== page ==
By Brad Buecker, Ray Post, Jeremy Leitze, and Mark Bush
This paper examines advancements in open recirculating water treatment, including a movement from phosphate/phosphonate treatment to all-polymer scale and corrosion control chemistry; selection of oxidizing and non-oxidizing biocides to minimize microbiological fouling; and enhanced analytical instrumentation for precise cooling water chemistry control.
Cooling water is a critical commodity in the steel industry due to the very high heat generation and energy transfer in blast furnaces, basic oxygen and electric arc furnaces, steel finishing processes, etc. Many heat exchangers rely on cooling either directly or indirectly from open recirculating systems, i.e., cooling tower–based networks. Scaling, microbiological fouling and corrosion in these cooling systems can cause serious problems and may even influence plant production. This paper examines advancements and cutting-edge developments in open recirculating cooling water treatment, particularly related to corrosion and scale prevention. The paper also examines improved technology for treating water recovered from direct spray processes. The technology can offer significant cost savings at a plant.
The Scale/Corrosion/Biofouling Triangle
Impurities and microorganisms in water (and in the air that enters cooling towers) influence scale formation, corrosion and fouling via a variety of mechanisms. These problematic issues are often interrelated, as illustrated in Fig. 1.
For example, scale formation and biofouling, besides restricting heat transfer, can induce underdeposit and crevice corrosion. Corrosion, in turn, can generate products that may deposit elsewhere and so on.
Scale/Corrosion Inhibitor Evolution
As Fig. 1 indicated, corrosion, fouling and scale formation may be influenced by the other factors. Treatment methods for scale and corrosion control have in large measure evolved together, which will be explored in the following section. Important for that discussion is a brief review of basic corrosion fundamentals.
All corrosion mechanisms are electrochemical in nature, although some, such as erosion corrosion, are also influenced by mechanical factors. Fig. 2 offers a schematic of the primary corrosion mechanism of carbon steel in aerated water.
Iron is oxidized at the anode and enters solution as the ferrous ion (Fe+2). The process releases electrons that flow through the metal to the cathode, where the electrons reduce dissolved oxygen to hydroxyl ions (OH–). Hydroxyl ions then react with the solvated iron ions to complete the electrical circuit and form an initial product of Fe(OH)2, which continues to oxidize to eventually form rust, with a basic formula of Fe2O3∙xH2O. Uncontrolled oxygen attack can cause severe damage in piping networks and also generate deposits that may partially or completely restrict flow.
Other cathodic reactions are possible. One of the most common is corrosion in acidic solutions, where the cathodic reaction is:
This corrosion mechanism can be easily demonstrated in the lab by placing an iron bar in a solution of hydrochloric acid. Almost immediately, hydrogen bubbles begin to appear while the metal rapidly disintegrates.
Corrosion inhibitors function by slowing down reactions at either the anode, the cathode or sometimes both. This now leads to discussion of a very popular program from the last century that was simplistic in nature but provided both good scale and corrosion control. Environmental issues required abandonment of the technique, which led to a major change in treatment method followed by the evolution occurring now.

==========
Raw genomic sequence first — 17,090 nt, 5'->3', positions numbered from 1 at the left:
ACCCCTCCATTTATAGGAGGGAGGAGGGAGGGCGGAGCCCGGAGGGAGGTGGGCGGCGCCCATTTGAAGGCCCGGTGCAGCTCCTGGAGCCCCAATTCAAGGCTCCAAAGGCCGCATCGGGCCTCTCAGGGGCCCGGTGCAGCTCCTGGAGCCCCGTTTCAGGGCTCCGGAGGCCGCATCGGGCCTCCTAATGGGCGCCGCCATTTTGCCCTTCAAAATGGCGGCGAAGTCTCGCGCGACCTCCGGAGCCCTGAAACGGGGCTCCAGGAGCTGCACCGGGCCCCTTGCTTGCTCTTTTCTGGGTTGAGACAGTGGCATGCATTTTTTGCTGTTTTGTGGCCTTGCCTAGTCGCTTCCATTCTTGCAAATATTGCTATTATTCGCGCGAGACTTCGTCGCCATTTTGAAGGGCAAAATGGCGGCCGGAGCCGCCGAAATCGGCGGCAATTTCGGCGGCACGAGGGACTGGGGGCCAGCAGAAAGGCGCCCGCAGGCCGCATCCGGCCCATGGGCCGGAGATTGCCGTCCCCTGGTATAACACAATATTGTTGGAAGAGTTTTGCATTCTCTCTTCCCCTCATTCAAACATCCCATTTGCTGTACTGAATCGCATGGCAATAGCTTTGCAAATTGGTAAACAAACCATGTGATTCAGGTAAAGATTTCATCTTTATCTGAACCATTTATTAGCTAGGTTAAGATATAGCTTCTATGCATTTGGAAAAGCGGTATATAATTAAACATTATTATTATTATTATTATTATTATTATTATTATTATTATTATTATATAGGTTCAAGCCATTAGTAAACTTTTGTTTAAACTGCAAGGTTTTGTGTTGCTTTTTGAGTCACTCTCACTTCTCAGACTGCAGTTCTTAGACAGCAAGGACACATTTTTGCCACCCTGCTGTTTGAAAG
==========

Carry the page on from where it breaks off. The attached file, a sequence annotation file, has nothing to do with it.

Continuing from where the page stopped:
The Good Old Days
In the years leading up to the 1970s, the most common method to protect carbon steel was based on chromate chemistry for corrosion protection, with sulfuric acid feed for scale control. The program inhibited calcium carbonate (CaCO3) scaling by the reaction of sulfuric acid with bicarbonate ions (HCO3–) to convert the ions to CO2, which escape as gas and lower the scaling tendency of the solution. Eq. 2 is representative of this chemistry:
A typical pH control range was at or near 6.5 to 7.0. The second compound in the formulation, disodium chromate (Na2Cr2O7), provides chromate ions
that react with carbon steel to establish a protective, pseudo-stainless steel layer, particularly in the oxygensaturated cooling water generated by cooling towers. Acid-chromate programs performed extremely well in many applications, and chemistry control was quite straightforward.
For heat exchangers with copper alloy tubes, supplemental azole chemistry was, and still is, common to protect these metals. This paper does not explore azole chemistry in depth, but in brief azoles are organic compounds (a benzene ring at the core) with nitrogen functional groups.
The nitrogen groups attach to copper, with the plate-like organic rings forming a monomolecular layer on the metal surface to protect it from the environment. A variety of azoles, with various side groups, have been developed to improve bonding properties and also to increase azole resistance to degradation by other chemicals such as oxidizing biocides.
Increased understanding of the toxicity of hexavalent chromium, in large part due to the efforts of Erin Brockovich, led to a ban on chromium discharge to the environment, which essentially eliminated chromate treatment for open cooling water systems. The replacement program was radically different, with a key concept being operation at an alkaline pH to assist with corrosion control.
The Emergence of Phosphate/Phosphonate Chemistry
Treatment quickly evolved to phosphate-based chemistry for both scale and corrosion prevention. The programs typically function at a mildly alkaline pH, which minimizes general corrosion.
Beyond the pH aspect, the chemistry also provides additional corrosion protection because phosphate will react with ferrous ions (Fe+2) produced at anodic sites to form a reaction-limiting deposit, while calcium phosphate [Ca3(PO4)2] precipitates in the local alkaline environment at cathodic sites to inhibit electron transfer. However, even small upsets in phosphate programs can cause severe calcium phosphate fouling, and, at one time, excess Ca3(PO4)2 deposition became almost as great a problem as calcium carbonate scaling had been before. Accordingly, treatment methods evolved to more forgiving methodologies, where in many cases the backbone of these programs is organic phosphates (phosphonates).
Phosphonates attach to deposits as they are forming and disrupt crystal growth and lattice strength.
A common phosphate/phosphonate treatment program might include one or perhaps two of the phosphonate compounds in low mg/L dosages for primary scale control, 5–15 mg/L or so of orthophosphate for additional scale control and corrosion protection, and perhaps 0.5–2.5 mg/L of zinc. Zinc reacts with the hydroxyl ions generated at cathodes to form a precipitate [Zn(OH)2], which provides additional cathodic protection. (It should be noted that zinc discharge is also coming under tighter regulations.) Typically included in these formulations is 5–10 mg/L of organic polymer for control of calcium phosphate deposition.